African Prints: Timeless Classics, A Complex History
African Wax Prints as popularly known are actually not originally African. Yep, The Dutch wax print was brought to Africa as a cash crop by European traders and missionaries and gained roots in Africa in the nineteenth century. The complicated fabric history was originally inspired by India batik art that spread to the Indonesian Island (Java) and Japan. Its designs and usage by the people of Indonesia served as symbol of clan identity, fertility of women, initiation and marriage.
Other designs would later be introduced that were both symbolic and some not. This was due to the influence of interactions with the Indians, Chinese and Dutch Colonialists.
In the seventeenth century, the Dutch gained full colonial control of Javanese and they imbibed the batik art of the Javanese and began the production of wax prints. While this knowledge is fascinating, the meaning of the prints shows the close cultural traits of the Javanese people to that of the African people. Not necessarily interconnected but rather in showing how culture is deeply woven in the lives of the people. Its significance is expressed both physically as seen by the meaning of various fabric prints and by the upholding of the morals they hold, their love and respect for their culture as well as the strong respect they hold for the elderly and their leaders. The designs in Africa are a proud part of the culture which is why they continue to be worn for weddings, bridal showers, baby showers and many other family functions.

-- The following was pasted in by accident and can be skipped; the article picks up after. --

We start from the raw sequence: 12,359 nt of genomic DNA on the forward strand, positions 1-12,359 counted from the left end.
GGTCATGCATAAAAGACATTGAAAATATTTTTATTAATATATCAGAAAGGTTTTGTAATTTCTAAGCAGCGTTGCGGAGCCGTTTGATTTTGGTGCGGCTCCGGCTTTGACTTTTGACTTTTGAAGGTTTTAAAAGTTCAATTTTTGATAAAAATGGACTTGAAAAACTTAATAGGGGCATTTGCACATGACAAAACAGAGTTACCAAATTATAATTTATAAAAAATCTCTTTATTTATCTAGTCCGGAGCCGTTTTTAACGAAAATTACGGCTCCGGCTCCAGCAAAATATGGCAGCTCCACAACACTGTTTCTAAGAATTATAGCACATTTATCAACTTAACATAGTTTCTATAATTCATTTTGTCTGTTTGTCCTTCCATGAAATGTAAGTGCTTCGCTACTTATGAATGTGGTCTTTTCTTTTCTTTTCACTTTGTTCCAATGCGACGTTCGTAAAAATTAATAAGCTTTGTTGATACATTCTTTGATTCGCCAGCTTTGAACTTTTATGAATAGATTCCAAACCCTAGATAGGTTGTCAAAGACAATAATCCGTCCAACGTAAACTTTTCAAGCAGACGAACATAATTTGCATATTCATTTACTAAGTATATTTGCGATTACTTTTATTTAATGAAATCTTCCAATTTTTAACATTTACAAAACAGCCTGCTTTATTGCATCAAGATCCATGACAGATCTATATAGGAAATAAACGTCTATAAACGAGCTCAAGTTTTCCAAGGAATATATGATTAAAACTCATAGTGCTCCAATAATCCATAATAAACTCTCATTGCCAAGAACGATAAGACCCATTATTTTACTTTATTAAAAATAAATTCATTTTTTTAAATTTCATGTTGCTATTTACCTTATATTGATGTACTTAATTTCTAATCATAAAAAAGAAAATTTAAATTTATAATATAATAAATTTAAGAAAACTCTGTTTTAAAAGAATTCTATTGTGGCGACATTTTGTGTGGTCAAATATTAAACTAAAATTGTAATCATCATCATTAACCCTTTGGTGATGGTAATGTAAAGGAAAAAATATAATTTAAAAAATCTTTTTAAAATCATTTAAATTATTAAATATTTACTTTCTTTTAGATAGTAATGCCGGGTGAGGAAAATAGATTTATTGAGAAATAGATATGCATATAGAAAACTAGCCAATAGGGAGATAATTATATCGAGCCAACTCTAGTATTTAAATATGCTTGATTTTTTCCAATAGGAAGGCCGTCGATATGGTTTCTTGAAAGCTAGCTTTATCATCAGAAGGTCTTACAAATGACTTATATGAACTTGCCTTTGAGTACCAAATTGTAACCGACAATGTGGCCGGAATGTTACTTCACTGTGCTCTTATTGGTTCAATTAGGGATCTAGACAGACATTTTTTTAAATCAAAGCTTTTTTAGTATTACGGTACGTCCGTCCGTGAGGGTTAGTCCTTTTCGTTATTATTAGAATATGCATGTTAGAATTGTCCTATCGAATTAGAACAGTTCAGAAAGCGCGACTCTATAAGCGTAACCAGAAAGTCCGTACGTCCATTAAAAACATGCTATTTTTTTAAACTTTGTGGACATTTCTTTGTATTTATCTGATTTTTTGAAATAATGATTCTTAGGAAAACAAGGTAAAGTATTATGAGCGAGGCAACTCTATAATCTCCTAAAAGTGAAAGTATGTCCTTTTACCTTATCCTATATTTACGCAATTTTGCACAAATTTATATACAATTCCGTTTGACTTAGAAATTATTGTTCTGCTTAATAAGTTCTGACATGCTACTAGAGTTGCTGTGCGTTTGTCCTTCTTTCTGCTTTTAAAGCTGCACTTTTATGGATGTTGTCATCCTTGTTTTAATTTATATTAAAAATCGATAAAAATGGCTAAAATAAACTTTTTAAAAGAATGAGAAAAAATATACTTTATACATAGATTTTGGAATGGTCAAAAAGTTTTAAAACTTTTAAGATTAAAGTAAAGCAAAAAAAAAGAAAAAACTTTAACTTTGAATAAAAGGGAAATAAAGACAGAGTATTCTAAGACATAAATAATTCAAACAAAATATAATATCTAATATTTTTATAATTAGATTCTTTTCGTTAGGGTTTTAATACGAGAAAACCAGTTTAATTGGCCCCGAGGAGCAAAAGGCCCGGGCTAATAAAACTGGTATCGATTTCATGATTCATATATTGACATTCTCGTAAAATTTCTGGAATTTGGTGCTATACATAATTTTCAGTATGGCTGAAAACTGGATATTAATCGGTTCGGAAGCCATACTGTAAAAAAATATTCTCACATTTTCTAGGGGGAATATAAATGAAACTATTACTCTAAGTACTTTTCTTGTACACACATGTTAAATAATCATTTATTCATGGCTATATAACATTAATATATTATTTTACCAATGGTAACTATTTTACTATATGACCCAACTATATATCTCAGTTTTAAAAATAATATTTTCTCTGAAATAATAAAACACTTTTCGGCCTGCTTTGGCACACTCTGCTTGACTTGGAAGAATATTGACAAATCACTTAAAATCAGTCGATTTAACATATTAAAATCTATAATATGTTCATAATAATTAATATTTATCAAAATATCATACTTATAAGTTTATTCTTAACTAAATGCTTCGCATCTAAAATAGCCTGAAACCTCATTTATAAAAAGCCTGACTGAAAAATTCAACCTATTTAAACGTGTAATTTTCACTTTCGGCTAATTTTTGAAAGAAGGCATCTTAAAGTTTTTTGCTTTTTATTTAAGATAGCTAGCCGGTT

Over the last century we have seen the prints continue to evolve and now with globalization, the prints are not only popular in Africa and Asia but all around the world.
Fast forward to modern day fashion designs on these African wax print fabrics, there is no limit on what designers are doing to create beautiful modern day styles while holding on to the cultural heritage of the Africa print fabrics as we know it for over a century. There are designs to honor cultural heritage as well as to fit into the current dress trends. These stylish African print not only make great out fits but can also be used to express other creative outlets. By Arts and Crafts Connoisseurs, these fabrics are used to create unique items such as quilts, throw pillows, scarfs, wall décor and so much more.
Here you will find some designs of fabric that you can find today to express your creativity and appreciation of this complex fabric that is so rich in its history and culture. https://kitengepride.com